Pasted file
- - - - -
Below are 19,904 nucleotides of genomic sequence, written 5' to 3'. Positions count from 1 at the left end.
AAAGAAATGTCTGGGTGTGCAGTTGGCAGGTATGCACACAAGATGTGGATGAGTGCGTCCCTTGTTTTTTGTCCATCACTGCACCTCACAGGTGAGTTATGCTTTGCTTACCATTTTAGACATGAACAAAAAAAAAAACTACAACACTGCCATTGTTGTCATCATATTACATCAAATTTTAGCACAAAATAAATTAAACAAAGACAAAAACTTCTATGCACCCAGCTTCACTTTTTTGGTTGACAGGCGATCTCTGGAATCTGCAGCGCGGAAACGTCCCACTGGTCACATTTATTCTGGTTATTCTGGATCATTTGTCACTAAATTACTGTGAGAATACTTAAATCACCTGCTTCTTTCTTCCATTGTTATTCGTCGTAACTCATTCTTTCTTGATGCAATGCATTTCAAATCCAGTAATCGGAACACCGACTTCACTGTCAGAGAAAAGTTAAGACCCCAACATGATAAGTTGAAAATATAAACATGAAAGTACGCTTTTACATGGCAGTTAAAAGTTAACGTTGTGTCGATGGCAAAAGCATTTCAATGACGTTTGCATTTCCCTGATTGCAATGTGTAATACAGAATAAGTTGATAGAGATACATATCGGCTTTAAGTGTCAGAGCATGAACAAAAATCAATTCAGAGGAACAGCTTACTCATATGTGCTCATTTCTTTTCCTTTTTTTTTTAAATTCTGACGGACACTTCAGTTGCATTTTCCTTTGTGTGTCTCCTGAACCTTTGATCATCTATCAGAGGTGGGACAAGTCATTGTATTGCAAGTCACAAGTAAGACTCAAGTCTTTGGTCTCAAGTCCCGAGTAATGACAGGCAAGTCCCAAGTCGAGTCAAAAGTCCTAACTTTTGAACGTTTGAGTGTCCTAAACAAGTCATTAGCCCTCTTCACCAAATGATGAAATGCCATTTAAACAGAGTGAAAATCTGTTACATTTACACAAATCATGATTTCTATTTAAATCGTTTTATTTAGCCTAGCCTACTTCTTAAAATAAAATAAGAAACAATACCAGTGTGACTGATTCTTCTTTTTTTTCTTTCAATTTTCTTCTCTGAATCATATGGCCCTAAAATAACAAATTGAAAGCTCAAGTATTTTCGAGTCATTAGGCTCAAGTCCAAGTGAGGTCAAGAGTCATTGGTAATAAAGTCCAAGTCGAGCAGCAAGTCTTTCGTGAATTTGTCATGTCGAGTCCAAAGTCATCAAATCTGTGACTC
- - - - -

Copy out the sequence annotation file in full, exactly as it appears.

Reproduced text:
Below are 19,904 nucleotides of genomic sequence, written 5' to 3'. Positions count from 1 at the left end.
AAAGAAATGTCTGGGTGTGCAGTTGGCAGGTATGCACACAAGATGTGGATGAGTGCGTCCCTTGTTTTTTGTCCATCACTGCACCTCACAGGTGAGTTATGCTTTGCTTACCATTTTAGACATGAACAAAAAAAAAAACTACAACACTGCCATTGTTGTCATCATATTACATCAAATTTTAGCACAAAATAAATTAAACAAAGACAAAAACTTCTATGCACCCAGCTTCACTTTTTTGGTTGACAGGCGATCTCTGGAATCTGCAGCGCGGAAACGTCCCACTGGTCACATTTATTCTGGTTATTCTGGATCATTTGTCACTAAATTACTGTGAGAATACTTAAATCACCTGCTTCTTTCTTCCATTGTTATTCGTCGTAACTCATTCTTTCTTGATGCAATGCATTTCAAATCCAGTAATCGGAACACCGACTTCACTGTCAGAGAAAAGTTAAGACCCCAACATGATAAGTTGAAAATATAAACATGAAAGTACGCTTTTACATGGCAGTTAAAAGTTAACGTTGTGTCGATGGCAAAAGCATTTCAATGACGTTTGCATTTCCCTGATTGCAATGTGTAATACAGAATAAGTTGATAGAGATACATATCGGCTTTAAGTGTCAGAGCATGAACAAAAATCAATTCAGAGGAACAGCTTACTCATATGTGCTCATTTCTTTTCCTTTTTTTTTTAAATTCTGACGGACACTTCAGTTGCATTTTCCTTTGTGTGTCTCCTGAACCTTTGATCATCTATCAGAGGTGGGACAAGTCATTGTATTGCAAGTCACAAGTAAGACTCAAGTCTTTGGTCTCAAGTCCCGAGTAATGACAGGCAAGTCCCAAGTCGAGTCAAAAGTCCTAACTTTTGAACGTTTGAGTGTCCTAAACAAGTCATTAGCCCTCTTCACCAAATGATGAAATGCCATTTAAACAGAGTGAAAATCTGTTACATTTACACAAATCATGATTTCTATTTAAATCGTTTTATTTAGCCTAGCCTACTTCTTAAAATAAAATAAGAAACAATACCAGTGTGACTGATTCTTCTTTTTTTTCTTTCAATTTTCTTCTCTGAATCATATGGCCCTAAAATAACAAATTGAAAGCTCAAGTATTTTCGAGTCATTAGGCTCAAGTCCAAGTGAGGTCAAGAGTCATTGGTAATAAAGTCCAAGTCGAGCAGCAAGTCTTTCGTGAATTTGTCATGTCGAGTCCAAAGTCATCAAATCTGTGACTC